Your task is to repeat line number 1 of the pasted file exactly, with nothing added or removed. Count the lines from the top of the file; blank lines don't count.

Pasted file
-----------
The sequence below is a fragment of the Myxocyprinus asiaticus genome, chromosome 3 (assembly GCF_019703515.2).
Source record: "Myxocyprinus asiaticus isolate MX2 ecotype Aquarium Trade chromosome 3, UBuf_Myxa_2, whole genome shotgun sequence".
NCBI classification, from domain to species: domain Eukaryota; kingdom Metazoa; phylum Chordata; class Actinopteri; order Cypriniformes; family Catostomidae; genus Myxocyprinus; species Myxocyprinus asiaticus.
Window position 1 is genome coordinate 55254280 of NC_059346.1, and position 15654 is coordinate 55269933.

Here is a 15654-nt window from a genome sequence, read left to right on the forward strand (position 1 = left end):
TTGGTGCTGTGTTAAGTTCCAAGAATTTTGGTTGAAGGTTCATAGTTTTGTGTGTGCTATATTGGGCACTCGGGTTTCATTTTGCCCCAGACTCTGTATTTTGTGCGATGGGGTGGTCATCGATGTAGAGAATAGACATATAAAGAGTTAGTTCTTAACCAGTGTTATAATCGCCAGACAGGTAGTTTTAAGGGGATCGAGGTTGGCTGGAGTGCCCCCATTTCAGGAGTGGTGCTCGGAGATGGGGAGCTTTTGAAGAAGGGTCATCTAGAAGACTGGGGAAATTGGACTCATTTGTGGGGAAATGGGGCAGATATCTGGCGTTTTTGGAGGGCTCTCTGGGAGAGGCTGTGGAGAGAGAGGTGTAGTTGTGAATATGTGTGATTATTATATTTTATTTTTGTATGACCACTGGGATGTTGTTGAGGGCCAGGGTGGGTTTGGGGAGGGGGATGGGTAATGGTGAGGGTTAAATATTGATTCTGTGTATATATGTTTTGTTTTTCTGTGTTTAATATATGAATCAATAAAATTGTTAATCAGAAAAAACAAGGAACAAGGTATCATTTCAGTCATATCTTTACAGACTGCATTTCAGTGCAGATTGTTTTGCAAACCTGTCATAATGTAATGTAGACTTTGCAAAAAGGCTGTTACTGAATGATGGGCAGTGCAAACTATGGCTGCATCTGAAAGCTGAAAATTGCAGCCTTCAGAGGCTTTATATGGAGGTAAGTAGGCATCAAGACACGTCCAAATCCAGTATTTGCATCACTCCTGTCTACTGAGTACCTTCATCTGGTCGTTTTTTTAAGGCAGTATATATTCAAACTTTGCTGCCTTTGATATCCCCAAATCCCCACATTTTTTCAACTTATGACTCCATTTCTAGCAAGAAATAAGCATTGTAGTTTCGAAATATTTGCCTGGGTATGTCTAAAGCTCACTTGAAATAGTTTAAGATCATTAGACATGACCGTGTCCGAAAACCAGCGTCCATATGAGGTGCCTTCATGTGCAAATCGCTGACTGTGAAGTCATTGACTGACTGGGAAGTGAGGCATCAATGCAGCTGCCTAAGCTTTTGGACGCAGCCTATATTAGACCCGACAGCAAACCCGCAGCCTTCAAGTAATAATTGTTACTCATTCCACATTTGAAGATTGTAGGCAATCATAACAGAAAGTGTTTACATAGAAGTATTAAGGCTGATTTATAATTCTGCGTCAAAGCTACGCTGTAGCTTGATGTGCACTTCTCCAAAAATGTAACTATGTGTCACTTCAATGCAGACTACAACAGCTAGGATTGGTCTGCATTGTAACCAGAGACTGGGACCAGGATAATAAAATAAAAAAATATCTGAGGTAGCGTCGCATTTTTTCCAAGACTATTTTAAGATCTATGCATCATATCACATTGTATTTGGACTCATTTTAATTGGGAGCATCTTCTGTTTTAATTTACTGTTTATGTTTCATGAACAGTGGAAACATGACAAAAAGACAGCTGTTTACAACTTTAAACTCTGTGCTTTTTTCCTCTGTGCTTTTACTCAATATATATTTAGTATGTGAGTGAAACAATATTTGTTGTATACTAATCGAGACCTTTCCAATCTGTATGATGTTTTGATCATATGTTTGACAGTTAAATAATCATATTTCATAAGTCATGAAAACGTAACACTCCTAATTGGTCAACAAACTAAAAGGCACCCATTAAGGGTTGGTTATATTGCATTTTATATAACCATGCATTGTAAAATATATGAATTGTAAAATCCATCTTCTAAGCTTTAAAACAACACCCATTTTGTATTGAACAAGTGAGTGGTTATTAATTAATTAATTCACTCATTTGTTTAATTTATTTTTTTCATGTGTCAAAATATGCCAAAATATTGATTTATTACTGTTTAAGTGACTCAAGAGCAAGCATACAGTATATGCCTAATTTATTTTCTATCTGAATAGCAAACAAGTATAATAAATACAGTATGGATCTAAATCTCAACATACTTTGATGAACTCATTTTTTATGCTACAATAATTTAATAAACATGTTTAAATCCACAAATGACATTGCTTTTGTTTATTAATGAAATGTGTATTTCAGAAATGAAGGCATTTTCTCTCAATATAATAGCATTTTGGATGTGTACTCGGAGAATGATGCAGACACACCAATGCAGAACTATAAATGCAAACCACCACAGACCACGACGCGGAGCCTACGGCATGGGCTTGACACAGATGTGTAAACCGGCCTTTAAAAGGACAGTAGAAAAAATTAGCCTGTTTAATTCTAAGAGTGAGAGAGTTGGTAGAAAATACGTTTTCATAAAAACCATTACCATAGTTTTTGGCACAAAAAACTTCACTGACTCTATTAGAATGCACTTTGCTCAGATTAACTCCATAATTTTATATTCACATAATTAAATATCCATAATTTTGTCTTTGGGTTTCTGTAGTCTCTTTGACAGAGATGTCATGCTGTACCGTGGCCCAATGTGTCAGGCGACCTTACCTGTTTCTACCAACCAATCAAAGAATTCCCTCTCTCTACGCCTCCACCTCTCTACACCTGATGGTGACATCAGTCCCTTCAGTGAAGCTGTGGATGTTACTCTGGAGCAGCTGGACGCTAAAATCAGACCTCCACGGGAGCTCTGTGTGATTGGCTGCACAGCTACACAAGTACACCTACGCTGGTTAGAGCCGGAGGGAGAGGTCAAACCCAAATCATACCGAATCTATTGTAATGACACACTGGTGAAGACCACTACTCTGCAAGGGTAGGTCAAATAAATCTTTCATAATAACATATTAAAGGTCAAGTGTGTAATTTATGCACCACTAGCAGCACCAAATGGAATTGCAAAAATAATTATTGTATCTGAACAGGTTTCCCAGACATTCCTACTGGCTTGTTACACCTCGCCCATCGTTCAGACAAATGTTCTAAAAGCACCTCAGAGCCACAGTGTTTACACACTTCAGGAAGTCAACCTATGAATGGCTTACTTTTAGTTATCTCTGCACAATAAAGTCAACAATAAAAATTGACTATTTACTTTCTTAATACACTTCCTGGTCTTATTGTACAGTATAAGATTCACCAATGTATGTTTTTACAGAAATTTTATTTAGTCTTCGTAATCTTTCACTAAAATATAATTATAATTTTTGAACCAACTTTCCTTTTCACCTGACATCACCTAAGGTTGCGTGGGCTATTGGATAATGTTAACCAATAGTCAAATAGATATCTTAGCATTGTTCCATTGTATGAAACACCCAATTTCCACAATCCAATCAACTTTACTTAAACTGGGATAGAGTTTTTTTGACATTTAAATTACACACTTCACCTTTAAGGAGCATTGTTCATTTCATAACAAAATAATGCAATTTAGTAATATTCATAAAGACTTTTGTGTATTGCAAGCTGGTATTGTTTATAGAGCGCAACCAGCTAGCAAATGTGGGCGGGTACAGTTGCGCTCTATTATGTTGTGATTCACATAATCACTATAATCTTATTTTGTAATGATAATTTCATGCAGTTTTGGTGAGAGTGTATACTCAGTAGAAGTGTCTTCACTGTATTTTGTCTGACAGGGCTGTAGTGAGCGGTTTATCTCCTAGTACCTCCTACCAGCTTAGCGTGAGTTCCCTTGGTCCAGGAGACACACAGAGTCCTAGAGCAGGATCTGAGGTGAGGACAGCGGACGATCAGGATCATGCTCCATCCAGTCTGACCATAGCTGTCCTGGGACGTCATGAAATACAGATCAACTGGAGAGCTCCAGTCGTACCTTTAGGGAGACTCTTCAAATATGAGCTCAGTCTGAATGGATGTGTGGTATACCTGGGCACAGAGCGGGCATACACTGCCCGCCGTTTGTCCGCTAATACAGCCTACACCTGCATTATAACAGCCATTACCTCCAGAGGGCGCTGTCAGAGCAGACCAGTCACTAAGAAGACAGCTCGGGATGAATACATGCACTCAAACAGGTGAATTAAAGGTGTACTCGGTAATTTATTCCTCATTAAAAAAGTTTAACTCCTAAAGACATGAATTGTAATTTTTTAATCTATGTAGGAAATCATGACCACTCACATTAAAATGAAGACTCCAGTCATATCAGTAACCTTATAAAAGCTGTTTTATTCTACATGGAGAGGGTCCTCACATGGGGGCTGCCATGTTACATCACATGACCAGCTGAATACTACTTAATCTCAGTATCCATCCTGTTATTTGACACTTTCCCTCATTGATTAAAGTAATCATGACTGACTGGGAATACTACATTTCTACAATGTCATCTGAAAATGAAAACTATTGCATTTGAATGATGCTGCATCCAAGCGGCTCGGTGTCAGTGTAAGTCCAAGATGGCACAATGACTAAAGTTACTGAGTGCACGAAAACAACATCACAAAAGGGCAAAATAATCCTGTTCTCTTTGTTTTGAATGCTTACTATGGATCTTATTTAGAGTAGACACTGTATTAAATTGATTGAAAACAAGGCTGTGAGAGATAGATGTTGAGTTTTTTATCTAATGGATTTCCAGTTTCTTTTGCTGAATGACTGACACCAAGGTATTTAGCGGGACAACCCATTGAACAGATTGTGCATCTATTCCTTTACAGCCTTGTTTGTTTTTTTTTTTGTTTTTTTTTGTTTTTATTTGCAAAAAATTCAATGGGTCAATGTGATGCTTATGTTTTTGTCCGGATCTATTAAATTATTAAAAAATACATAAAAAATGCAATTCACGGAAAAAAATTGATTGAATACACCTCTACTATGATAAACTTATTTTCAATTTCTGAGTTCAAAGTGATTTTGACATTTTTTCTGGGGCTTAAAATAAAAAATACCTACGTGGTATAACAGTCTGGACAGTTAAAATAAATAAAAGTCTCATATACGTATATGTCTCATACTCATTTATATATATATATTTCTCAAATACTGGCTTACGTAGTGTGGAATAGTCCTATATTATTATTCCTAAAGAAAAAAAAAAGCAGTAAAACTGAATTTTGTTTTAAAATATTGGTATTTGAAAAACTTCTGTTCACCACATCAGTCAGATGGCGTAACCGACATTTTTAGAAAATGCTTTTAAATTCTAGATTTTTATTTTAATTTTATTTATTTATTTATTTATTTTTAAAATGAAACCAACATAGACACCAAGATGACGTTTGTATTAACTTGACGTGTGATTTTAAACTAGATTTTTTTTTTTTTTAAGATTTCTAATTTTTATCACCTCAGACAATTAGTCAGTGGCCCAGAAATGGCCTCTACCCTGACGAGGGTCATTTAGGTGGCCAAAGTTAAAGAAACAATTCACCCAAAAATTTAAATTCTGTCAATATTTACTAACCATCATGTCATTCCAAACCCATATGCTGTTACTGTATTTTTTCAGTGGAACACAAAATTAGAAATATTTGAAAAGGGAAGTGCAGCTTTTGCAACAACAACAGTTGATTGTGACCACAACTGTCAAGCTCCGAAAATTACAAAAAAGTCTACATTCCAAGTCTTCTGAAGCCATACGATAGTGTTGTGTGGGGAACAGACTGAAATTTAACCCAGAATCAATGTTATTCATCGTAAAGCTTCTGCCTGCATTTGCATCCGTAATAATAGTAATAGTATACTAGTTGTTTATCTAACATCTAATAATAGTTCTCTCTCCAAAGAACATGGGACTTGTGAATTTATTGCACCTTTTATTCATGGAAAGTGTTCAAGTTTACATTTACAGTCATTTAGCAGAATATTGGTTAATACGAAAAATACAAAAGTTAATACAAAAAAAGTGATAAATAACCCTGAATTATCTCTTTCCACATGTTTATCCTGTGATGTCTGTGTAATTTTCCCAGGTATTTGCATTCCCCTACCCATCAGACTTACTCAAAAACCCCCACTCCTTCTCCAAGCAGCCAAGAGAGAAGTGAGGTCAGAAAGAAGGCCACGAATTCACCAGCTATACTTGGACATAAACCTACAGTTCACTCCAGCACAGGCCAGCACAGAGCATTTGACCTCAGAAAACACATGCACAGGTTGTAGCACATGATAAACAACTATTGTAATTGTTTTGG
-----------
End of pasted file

The sequence below is a fragment of the Myxocyprinus asiaticus genome, chromosome 3 (assembly GCF_019703515.2).